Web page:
[0027] "Insulin sensitivity" or "Si" refers to the ability of cells to respond to the effects of insulin to regulate the uptake and utilization of glucose. Insulin sensitivity ranges from normal to Insulin Resistant (IR).

[0028] "Glucose utilization" refers to the absorption of glucose from the blood by muscle and fat cells and utilization of the sugar for cellular metabolism. The uptake of glucose into cells is stimulated by insulin.

[0029] "Obesity" refers to a chronic condition defined by an excess amount body fat. The normal amount of body fat (expressed as percentage of body weight) is between 25-30% in women and 18-23% in men. Women with over 30% body fat and men with over 25% body fat are considered obese.

[0030] "Skin disorders" refer to conditions affecting sebum production or quality including acne, seborrheic eczema and oily skin, or conditions affecting the stratum corneum including psoriasis, rosacea, dry skin, dandruff, water barrier function, etc. Skin disorders related to de novo lipogenesis may also include cancers such as melanomas.

[0031] "Body Mass Index, (BMI)" refers to a calculation that uses the height and weight of an individual to estimate the amount of the individual's body fat. Too much body fat (e.g. obesity) can lead to illnesses and other health problems. BMI is the measurement of choice for many physicians and researchers studying obesity. BMI is calculated using a mathematical formula that takes into account both height and weight of the individual. BMI equals a person's weight in kilograms divided by height in meters squared. (BMI=kg/m2). Subjects having a BMI less than 19 are considered to be underweight, while those with a BMI of between 19 and 25 are considered to be of normal weight, while a BMI of between 25 and 29 is generally considered overweight, and individuals with a BMI of 30 or more are typically considered obese. Morbid obesity refers to a subject having a BMI of 40 or greater.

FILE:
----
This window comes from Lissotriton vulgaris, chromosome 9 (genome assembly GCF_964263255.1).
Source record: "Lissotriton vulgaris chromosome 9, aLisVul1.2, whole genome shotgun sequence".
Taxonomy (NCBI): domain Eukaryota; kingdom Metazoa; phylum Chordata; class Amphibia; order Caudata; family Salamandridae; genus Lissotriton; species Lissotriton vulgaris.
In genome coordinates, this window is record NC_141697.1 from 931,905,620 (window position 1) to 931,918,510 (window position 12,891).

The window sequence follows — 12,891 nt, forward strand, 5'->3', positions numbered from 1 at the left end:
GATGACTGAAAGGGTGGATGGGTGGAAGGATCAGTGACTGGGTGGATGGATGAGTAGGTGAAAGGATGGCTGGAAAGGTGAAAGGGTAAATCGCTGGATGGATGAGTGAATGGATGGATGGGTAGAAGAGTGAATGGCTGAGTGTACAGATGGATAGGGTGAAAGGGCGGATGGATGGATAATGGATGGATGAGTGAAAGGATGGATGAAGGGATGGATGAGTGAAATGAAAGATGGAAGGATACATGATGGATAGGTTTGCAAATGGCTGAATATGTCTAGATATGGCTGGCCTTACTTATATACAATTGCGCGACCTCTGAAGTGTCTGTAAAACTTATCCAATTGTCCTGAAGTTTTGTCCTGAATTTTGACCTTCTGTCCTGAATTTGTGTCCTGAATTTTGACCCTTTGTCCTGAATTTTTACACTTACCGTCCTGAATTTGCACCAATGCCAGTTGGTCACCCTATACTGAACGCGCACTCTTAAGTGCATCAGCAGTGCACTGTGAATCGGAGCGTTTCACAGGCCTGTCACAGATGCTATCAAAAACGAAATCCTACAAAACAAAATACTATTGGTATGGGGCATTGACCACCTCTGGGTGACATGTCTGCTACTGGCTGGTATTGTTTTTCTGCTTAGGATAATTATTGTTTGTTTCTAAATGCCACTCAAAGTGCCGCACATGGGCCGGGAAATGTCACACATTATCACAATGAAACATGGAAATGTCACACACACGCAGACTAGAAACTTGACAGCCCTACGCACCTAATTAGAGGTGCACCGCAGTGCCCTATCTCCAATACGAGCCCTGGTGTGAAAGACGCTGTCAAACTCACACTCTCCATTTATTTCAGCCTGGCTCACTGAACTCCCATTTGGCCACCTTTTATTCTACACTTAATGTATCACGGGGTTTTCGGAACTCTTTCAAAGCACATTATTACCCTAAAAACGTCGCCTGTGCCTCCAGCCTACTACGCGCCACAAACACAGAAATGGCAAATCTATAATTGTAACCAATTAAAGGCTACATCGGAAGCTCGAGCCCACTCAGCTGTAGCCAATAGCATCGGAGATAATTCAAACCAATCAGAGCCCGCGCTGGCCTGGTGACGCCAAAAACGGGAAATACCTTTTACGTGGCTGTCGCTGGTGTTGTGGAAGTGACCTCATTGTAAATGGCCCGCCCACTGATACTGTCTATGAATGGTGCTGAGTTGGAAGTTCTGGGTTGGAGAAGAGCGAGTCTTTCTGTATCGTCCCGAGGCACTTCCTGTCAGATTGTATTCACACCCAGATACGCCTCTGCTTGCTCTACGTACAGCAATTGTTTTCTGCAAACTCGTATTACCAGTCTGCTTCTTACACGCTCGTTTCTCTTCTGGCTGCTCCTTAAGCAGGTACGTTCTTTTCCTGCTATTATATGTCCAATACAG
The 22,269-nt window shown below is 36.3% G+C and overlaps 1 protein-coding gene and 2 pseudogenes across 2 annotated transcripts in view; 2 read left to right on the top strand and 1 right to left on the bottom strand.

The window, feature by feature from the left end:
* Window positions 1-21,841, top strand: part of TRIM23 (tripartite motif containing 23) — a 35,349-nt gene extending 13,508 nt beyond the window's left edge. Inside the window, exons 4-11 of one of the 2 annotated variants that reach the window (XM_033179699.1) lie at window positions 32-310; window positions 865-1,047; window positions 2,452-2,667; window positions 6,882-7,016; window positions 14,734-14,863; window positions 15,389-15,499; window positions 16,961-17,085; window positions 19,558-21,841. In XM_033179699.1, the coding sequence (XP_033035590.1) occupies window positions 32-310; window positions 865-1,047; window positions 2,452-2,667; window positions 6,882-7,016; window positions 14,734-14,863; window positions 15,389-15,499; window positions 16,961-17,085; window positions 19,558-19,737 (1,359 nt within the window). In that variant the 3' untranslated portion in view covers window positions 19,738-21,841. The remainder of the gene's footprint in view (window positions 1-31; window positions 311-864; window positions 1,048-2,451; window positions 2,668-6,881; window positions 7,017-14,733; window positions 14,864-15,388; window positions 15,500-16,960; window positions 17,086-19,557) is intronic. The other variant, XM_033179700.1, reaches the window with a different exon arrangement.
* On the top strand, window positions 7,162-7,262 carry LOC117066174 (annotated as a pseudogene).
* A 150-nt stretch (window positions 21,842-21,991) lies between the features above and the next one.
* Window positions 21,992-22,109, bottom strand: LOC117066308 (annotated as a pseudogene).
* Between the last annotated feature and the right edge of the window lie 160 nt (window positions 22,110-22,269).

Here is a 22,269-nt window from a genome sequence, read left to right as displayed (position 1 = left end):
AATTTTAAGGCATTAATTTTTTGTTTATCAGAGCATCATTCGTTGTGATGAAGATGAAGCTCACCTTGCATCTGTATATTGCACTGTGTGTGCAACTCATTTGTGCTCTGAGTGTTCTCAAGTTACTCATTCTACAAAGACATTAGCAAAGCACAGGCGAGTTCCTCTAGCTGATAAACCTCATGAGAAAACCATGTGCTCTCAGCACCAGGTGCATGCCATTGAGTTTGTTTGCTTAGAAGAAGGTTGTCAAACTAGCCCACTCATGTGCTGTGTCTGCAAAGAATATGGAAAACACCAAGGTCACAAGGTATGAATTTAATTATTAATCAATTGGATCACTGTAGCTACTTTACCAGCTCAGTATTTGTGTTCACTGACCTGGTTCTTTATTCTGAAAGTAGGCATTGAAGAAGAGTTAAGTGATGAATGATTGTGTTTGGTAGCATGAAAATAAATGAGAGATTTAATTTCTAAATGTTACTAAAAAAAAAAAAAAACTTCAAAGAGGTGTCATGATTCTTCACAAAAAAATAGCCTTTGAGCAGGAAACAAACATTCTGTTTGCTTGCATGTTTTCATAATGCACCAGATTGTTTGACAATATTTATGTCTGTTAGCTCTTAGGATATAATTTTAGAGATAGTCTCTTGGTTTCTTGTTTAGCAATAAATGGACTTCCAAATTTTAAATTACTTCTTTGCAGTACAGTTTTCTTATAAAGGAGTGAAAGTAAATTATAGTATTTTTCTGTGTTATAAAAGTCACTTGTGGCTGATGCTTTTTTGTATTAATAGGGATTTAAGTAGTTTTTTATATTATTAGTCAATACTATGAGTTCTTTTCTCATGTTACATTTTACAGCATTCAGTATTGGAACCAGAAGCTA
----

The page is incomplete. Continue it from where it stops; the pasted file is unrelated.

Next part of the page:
[0032] "Sample" or "biological sample" or "specimen" means biological material isolated from a subject. The biological sample may contain any biological material suitable for detecting the desired biomarkers, and may comprise cellular and/or non-cellular material from the subject. The sample can be isolated from any suitable biological tissue or fluid such as, for example, blood, blood plasma, serum, skin, epidermal tissue, adipose tissue, aortic tissue, liver tissue, urine, sebum, or cell samples.